05/03/2009 3:02PM

Oaks 108, Derby 105


For the first time in the 19-year published history of Beyer Speed Figures, the Kentucky Oaks has received a better figure than the Kentucky Derby. Rachel Alexandra's 20 1/4-length victory Friday received a BSF of 108, making it the highest ever by a point over Silverbulletday's 107 a decade ago. Mine That Bird's 6 3/4-length victory Saturday received a 105, tied with Sea Hero's as the second lowest (to Giacomo's 100 in 2005) during that span.

As the chart below illustrates, it's only the third time since 1990 that the Derby has not come up at least five points better than the Oaks. The average spread is nine points and has been as much as 19 (Barbaro's 111 vs. Lemons Forever's 92 in 2006):

The Derby figure may seem low for a winner whose 6 3/4-lengths margin was the largest in 63 years, but that's what it comes up using the same variant as was applied to two earlier dirt routes on the card and the seven-furlong race that followed the Derby. The track did seem to slow down in the middle of the card, and while one can never be 100 percent confident in gauging the race-to-race speed of a messy and ever-changing track, the figure seems perfectly reasonable.

A winning fig of 105 gives the three horses who finished in a photo for second -- Pioneerof the Nile, Musket Man and Papa Clem -- BSF's of 95. The six Beyers they ran in their combined last two starts were all in the 92-to-101 range, and it's hard to argue that any of them took some big step forward yesterday -- they were losing steam and falling farther behind with each stride.

It's amusing to imagine what we'd all be talking about today if Mine That Bird hadn't been in the race or turned in the nifty performance that he did. People would be marvelling at the closest three-way Derby finish ever; comparing it to the Silver Charm-Captain Bodgit-Free House thriller of 1997; focussing on the apprarent contact between Pioneerof the Nile and Musket Man nearing the wire; promoting Pioneerof the Nile as a likely Triple Crown winner who would be the savior of racing; pronouncing this a trio of game, gutsy and above-average colts; and then marching on Castle Beyer with torches and pitchforks when the race got a 95.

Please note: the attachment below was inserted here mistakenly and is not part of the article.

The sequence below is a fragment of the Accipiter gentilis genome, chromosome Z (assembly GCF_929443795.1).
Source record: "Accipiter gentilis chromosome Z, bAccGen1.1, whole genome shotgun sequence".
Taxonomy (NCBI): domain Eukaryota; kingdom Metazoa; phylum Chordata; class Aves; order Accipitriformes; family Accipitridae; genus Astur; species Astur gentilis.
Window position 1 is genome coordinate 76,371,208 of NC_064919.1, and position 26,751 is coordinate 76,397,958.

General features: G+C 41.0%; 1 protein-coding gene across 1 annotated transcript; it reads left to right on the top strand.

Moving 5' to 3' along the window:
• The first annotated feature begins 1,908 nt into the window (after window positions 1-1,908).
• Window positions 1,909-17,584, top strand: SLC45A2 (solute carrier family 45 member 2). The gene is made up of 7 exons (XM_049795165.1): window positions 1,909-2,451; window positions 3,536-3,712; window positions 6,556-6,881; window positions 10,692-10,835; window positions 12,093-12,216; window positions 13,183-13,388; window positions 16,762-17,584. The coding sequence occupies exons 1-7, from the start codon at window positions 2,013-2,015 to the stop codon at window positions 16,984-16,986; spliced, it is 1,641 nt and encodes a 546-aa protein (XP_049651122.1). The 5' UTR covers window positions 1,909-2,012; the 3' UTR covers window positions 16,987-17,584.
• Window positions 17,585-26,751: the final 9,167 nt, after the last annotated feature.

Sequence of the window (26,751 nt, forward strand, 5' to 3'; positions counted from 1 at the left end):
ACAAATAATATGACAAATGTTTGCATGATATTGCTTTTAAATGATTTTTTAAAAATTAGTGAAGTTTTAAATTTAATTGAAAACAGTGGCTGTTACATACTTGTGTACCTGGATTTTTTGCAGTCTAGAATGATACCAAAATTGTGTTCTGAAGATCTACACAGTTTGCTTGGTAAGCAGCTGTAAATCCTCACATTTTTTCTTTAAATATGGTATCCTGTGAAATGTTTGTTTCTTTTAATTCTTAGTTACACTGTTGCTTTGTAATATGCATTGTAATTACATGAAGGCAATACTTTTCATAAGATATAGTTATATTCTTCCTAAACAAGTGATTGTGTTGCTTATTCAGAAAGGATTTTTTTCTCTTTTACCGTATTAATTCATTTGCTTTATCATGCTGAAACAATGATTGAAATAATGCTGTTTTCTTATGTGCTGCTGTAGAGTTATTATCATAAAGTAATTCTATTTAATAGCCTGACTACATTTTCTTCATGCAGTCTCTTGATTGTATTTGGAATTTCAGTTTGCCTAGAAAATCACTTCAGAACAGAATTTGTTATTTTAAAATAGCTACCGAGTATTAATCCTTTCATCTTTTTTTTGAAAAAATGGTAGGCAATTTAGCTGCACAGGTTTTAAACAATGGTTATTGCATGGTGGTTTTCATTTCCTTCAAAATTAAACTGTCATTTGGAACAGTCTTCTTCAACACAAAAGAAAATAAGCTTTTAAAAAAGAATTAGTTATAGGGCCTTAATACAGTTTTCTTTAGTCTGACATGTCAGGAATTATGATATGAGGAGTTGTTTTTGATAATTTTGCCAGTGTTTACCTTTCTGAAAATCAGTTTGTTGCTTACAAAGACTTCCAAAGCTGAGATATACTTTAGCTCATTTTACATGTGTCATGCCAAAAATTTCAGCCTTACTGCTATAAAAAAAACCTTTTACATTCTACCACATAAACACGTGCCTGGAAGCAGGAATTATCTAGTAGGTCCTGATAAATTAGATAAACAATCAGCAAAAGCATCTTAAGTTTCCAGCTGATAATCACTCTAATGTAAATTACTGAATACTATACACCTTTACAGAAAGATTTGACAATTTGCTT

Early reports are that few from the Derby field will return for the Preakness, but I suspect that will change in the next few days as handlers decide, with some justification, that the track condition gives everyone an excuse to try again.

--Derby Day betting (see the full chart at the end of the previous post) was down 20 percent year-over-year after the first five races but picked up later in the day. The final commingled-pool total (excluding two-day and futures bets) was $153.0 million for 13 races as opposed to $161.6 million for 12 races a year ago, a 5 percent decline if you ignore the additional race. Betting on the intrarace Derby pools -- straight, exacta, trifecta and superfecta -- was down 10 percent year over year, right around where the industry as a whole has been running all year, and a lot better than the 20+ percent declines in casino gambling amid the recession.

The gains in Derby betting were all in multirace pools: the pick-3 ending with the Derby was up 13 percent year over year, the pick-4 was up 9 percent, and the pick-6 (aided by a $131k carryover) was up 57 percent.

In addition to the $781k pick-six carryover into the Wednesday Churchill card, there's a $251k carryover in the Super High Five -- a bet that seems to have lost steam nationally and which was down 25 percent on the Derby this year from its introduction in 2008.

I think Churchill could give itself an immediate handle boost next year simply by allowing dime superfectas instead of banning them on Oaks and Derby Day. Since the vast majority of these bets are placed offtrack, fears that they would tie up betting lines seem unfounded.

Here's the pick-6 lineup for Churchill on Wednesday, an understandably thin and modest card after 25 straight stakes, allowance and maiden races on Oaks and Derby Day:

--P.S.: I'm getting tired of reading that the Derby exacta somehow came back "light" or "short" from people who seemingly can't do simple math. How much more than $2,074.80 do you want a $2 exacta to pay for a 50.6-1 shot over a 6.3-1 shot? In fact, the payoff was much larger than the win odds would suggest, reflecting that Mine That Bird may well have been over 100-1 in most pools, as he was with European bookmakers and on betting exchanges such as Betfair.